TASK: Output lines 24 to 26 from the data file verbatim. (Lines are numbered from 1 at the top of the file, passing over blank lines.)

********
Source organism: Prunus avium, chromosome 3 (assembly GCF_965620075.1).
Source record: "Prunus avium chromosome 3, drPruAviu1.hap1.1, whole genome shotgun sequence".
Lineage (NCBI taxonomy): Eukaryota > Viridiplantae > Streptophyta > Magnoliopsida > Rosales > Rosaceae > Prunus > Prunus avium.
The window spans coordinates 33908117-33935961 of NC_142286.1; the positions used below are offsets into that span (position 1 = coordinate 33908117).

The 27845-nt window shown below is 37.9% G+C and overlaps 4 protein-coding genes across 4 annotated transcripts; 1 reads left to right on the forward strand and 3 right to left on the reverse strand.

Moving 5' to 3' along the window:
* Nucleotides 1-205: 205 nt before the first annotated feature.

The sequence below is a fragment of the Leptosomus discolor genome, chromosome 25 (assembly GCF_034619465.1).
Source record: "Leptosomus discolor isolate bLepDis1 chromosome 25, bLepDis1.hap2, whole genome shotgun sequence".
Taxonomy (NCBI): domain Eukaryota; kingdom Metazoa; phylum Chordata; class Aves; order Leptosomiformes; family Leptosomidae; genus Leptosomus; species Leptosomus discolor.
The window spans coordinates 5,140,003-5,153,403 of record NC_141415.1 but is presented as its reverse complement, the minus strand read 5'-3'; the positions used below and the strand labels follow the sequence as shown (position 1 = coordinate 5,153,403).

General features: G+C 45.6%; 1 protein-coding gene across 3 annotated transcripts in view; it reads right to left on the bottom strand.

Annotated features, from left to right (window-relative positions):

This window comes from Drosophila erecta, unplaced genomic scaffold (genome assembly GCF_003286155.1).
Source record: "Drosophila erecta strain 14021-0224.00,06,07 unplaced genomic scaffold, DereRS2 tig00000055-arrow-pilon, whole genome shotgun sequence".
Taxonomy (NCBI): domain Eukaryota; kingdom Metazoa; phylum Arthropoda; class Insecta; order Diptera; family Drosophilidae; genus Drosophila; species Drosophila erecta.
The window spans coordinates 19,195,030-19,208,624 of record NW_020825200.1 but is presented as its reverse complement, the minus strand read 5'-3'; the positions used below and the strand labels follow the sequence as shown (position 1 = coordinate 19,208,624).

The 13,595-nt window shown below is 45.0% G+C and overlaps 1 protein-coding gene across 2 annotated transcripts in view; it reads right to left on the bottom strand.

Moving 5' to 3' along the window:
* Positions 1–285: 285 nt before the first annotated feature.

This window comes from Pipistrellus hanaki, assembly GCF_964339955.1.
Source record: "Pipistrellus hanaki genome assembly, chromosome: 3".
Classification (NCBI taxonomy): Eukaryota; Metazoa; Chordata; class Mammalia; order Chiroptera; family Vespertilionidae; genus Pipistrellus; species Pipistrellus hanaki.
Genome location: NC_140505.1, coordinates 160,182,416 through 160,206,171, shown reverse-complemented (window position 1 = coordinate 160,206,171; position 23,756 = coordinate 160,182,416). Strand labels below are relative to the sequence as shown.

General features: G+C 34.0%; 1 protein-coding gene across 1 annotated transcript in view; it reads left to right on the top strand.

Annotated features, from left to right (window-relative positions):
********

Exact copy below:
Genome location: NC_140505.1, coordinates 160,182,416 through 160,206,171, shown reverse-complemented (window position 1 = coordinate 160,206,171; position 23,756 = coordinate 160,182,416). Strand labels below are relative to the sequence as shown.

General features: G+C 34.0%; 1 protein-coding gene across 1 annotated transcript in view; it reads left to right on the top strand.

Annotated features, from left to right (window-relative positions):